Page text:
Handling the Pressure-Filled World of Criminal Defense
Criminal defense is not neat and tidy. Successful criminal defense lawyers must simply learn to coexist with a certain level of chaos and dysfunction. For this reason, most lawyers (in my experience) run away from criminal defense work. It is very difficult to find a lawyer dedicated to criminal defense, let alone a whole law firm. In addition to the complicated nature of criminal defense law, most attorneys also lack the courage it takes to properly defend a fellow human being accused of a crime. Defending a client who is facing the loss of their freedom and reputation is very daunting. It is nerve wracking. It is filled with complications and contradictions. It keeps you up at night. However, in spite of the chaos of criminal defense, I simply cannot fathom practicing any other area of law.
My entire career has been spent exclusively defending the accused, except for a 9 month period in 2014 when I briefly ventured into other areas of law. It was a miserable 9 months, but it helped me realize a very basic fact about myself: I am a criminal defense attorney. Period. Joining the Criminal Defense Team with our exciting style of aggressive, creative and strategic defense and dedication to the criminally accused was a perfect fit. For those who are dedicated to criminal defense, like all of the lawyers in our firm, dealing with the hectic pace and constant pressures of representing clients accused of committing a variety of crimes is simply a way of life. I realized very quickly upon joining the firm that my history as a criminal defense attorney mirrored the experiences of all of our firm’s lawyers.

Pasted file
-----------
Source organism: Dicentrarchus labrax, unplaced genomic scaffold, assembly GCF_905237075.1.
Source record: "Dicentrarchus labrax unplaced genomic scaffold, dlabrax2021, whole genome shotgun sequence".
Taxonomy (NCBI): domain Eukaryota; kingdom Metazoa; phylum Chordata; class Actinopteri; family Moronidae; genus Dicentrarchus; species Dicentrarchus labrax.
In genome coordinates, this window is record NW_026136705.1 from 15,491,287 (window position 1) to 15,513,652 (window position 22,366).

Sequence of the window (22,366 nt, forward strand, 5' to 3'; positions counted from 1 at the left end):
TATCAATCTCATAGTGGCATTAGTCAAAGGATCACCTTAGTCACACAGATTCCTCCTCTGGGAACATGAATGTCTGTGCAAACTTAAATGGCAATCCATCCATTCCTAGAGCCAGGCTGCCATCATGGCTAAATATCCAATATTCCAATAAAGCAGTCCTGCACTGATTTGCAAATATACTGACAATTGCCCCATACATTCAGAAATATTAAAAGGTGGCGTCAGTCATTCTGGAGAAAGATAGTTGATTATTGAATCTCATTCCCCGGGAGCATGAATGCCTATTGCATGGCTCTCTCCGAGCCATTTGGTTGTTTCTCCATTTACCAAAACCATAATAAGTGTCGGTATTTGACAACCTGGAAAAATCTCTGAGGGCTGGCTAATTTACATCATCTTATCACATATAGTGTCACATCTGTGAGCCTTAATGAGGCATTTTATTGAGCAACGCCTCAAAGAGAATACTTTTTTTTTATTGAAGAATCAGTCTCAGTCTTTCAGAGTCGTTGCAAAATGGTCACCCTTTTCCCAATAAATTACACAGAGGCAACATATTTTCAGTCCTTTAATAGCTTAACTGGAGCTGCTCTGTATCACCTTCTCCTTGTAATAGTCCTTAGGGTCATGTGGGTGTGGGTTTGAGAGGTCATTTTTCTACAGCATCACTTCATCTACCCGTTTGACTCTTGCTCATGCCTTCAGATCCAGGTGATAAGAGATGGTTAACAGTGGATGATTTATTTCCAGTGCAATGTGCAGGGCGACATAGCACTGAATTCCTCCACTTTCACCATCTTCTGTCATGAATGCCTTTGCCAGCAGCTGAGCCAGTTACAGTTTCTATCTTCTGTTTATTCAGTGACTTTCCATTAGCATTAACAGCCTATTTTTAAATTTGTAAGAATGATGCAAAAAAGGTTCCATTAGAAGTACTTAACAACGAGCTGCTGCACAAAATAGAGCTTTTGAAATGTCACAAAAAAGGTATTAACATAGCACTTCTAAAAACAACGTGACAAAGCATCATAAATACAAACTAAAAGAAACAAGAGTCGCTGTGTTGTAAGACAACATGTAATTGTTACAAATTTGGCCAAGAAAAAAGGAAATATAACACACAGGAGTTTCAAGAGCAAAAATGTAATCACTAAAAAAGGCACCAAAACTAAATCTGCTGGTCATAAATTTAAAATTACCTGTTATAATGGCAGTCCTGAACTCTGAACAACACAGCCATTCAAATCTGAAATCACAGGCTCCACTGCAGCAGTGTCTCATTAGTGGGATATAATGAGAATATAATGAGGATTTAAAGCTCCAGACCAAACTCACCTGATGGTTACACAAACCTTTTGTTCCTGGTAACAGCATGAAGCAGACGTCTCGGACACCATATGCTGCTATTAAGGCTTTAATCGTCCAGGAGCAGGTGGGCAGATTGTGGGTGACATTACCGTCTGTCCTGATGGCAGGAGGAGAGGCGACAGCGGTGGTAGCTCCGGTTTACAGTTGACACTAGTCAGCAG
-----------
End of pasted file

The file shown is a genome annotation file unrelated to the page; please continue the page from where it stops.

On one particular stretch in my career I endured a trial gauntlet consisting of five jury trials in a row, representing five different clients accused of committing the following crimes: murder, rape, aggravated burglary, attempted murder and burglary. I was living on little sleep, lots of coffee and with the constant anguish of knowing that how well I performed in my job could be the difference between freedom for my clients or being locked up for most of the rest of their lives. That was chaos, pure and simple….. and I loved it. None of the five defendants in those cases was found guilty! Somehow, I had run through the trial gauntlet unscathed. Most importantly, each of my clients had another lease on life. It is strange reflecting upon that time period because the harsh reality of being a dedicated criminal defense attorney is that you don’t really have time to think about your victories. You have other clients that need your attention and therefore must jump right back into the fray. I have had many, many more victories both before that gauntlet and after, but the memory of those victories fade because there is always more work to do and more clients to aggressively defend. I am a huge sports fan and certainly believe in the adage that you can’t dwell too long on your victories because there is always a new challenge lying ahead. The same is true in criminal defense.